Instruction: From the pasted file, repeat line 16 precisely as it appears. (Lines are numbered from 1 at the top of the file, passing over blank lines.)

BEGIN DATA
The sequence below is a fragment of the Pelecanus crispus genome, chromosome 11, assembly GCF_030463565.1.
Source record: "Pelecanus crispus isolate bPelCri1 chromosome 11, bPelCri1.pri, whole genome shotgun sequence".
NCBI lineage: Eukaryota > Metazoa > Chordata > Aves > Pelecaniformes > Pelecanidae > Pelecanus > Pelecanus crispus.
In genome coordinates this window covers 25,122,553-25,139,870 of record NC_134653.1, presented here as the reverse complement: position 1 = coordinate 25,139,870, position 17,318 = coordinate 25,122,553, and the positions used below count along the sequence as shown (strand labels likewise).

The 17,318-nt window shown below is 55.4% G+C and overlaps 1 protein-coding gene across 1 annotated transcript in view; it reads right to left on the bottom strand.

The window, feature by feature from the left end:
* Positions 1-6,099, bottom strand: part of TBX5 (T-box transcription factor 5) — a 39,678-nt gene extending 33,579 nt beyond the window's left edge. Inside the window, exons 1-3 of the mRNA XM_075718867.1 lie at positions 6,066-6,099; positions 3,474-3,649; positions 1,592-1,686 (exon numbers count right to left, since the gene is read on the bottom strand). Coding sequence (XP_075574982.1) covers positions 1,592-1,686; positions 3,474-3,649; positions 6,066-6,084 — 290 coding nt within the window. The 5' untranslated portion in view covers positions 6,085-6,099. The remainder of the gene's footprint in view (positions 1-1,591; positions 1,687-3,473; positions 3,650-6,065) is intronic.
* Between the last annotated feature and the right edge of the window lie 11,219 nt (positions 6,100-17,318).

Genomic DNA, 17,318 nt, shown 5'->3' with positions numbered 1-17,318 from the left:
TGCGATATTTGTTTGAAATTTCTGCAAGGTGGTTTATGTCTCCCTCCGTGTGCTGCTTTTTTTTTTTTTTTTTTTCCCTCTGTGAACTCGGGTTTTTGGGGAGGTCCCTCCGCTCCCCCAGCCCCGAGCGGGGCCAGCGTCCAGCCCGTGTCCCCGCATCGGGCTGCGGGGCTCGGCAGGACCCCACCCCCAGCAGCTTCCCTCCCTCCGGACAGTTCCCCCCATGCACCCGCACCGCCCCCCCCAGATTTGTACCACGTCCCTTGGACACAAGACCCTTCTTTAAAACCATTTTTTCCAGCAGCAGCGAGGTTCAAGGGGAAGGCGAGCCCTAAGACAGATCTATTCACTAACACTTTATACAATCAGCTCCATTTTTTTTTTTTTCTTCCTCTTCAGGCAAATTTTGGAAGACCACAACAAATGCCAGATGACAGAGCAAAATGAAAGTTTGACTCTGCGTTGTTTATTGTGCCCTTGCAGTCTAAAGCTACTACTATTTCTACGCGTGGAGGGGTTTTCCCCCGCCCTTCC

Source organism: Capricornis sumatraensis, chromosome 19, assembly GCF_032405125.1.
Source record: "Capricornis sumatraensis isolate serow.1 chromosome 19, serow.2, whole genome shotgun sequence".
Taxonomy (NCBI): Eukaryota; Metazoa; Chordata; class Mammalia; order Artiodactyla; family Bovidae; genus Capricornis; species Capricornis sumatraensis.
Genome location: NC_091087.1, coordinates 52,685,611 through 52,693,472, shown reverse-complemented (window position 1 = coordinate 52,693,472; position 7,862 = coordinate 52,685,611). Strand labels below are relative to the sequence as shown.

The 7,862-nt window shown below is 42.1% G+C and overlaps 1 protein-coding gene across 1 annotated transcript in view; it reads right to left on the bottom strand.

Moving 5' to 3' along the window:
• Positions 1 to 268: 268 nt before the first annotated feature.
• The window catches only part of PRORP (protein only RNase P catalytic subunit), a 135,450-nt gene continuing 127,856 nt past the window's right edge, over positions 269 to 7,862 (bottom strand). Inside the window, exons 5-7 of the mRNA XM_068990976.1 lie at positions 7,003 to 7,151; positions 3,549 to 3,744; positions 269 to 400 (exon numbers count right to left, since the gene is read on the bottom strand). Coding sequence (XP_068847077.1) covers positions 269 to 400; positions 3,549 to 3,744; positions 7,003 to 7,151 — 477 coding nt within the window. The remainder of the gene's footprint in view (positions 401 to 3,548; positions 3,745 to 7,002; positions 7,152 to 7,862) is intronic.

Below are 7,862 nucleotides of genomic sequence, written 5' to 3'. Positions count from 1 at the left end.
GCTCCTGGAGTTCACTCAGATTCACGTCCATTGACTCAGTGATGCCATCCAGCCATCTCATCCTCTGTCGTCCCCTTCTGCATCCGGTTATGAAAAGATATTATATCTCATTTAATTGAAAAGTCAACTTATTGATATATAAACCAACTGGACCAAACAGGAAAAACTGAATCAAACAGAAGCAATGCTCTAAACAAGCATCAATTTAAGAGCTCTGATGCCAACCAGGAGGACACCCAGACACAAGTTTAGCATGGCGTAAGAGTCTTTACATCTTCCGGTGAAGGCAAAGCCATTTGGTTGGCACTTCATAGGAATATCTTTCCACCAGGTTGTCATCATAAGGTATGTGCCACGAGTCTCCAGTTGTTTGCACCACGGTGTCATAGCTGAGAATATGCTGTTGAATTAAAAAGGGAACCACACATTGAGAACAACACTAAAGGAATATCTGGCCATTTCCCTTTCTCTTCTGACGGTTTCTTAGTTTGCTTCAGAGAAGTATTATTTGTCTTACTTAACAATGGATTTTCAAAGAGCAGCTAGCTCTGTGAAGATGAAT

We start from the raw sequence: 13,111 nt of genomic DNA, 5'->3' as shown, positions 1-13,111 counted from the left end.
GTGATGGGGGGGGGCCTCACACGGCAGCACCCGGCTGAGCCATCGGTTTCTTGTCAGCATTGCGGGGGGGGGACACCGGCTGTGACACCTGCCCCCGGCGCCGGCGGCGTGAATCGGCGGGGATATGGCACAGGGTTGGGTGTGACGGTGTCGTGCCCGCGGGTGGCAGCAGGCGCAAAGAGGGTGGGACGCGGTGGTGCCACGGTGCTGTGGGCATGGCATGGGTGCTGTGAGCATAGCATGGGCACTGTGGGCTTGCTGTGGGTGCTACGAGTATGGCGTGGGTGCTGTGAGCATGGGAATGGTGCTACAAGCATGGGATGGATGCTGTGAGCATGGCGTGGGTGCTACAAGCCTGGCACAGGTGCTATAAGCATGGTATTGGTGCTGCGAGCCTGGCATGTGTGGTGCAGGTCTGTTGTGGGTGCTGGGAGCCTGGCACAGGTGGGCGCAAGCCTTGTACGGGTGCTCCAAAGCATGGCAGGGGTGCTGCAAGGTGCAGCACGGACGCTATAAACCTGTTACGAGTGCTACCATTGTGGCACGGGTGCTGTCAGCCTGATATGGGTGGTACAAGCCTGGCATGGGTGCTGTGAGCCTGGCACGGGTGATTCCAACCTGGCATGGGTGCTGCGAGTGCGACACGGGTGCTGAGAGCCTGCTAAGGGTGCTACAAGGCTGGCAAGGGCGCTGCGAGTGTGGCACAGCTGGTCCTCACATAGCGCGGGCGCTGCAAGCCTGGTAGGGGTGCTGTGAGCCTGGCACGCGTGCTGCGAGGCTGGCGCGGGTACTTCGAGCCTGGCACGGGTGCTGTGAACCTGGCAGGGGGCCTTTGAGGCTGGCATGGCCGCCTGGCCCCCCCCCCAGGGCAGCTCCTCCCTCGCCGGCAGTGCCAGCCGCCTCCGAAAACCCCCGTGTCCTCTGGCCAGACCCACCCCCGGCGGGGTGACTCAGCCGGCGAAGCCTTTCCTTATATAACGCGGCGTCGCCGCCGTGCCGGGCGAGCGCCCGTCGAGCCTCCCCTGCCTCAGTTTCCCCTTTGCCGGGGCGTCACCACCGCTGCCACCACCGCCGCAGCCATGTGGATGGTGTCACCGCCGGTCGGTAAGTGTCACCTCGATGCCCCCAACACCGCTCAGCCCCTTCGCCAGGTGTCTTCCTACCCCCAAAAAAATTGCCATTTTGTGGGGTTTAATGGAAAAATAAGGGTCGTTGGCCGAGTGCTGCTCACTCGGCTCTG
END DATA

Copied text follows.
Moving 5' to 3' along the window: